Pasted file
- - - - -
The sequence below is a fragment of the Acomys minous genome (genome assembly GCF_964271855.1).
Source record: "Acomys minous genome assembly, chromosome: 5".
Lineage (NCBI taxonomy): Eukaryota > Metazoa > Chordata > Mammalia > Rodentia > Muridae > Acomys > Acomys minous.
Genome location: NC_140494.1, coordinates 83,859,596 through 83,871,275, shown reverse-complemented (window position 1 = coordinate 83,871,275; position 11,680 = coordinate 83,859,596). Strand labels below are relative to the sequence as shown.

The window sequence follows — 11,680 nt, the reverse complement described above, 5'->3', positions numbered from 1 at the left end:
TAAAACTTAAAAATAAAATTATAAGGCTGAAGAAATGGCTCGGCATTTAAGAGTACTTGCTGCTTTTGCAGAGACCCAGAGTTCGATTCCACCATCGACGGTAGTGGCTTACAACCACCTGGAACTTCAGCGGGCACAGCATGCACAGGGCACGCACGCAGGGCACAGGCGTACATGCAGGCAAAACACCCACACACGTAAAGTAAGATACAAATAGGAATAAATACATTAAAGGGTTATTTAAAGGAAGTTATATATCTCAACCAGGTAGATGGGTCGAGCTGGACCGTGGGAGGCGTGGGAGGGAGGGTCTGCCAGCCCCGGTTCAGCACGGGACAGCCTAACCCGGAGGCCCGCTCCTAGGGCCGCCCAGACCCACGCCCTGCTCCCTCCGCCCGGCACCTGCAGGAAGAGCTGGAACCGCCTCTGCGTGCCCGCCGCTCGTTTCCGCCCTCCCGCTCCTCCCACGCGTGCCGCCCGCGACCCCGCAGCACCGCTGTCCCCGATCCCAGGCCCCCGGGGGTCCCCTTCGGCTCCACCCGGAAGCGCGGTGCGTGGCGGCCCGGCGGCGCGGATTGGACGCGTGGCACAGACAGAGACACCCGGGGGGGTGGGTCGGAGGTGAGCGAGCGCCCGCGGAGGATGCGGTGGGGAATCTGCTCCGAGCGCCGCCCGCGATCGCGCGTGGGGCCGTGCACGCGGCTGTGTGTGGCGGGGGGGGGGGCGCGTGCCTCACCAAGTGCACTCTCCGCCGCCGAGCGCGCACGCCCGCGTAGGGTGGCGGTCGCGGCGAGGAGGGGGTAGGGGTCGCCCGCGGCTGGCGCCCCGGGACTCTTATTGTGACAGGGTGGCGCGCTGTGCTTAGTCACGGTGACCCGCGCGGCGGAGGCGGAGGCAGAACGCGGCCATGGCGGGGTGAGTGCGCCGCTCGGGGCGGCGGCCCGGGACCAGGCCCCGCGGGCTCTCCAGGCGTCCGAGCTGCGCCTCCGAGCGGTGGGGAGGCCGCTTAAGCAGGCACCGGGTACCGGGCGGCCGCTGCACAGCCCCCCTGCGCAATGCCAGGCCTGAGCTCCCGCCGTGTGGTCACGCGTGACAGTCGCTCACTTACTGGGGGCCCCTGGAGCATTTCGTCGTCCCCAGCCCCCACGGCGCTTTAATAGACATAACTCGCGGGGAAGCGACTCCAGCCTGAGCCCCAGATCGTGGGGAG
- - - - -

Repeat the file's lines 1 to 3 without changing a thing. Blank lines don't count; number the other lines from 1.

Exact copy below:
The sequence below is a fragment of the Acomys minous genome (genome assembly GCF_964271855.1).
Source record: "Acomys minous genome assembly, chromosome: 5".
Lineage (NCBI taxonomy): Eukaryota > Metazoa > Chordata > Mammalia > Rodentia > Muridae > Acomys > Acomys minous.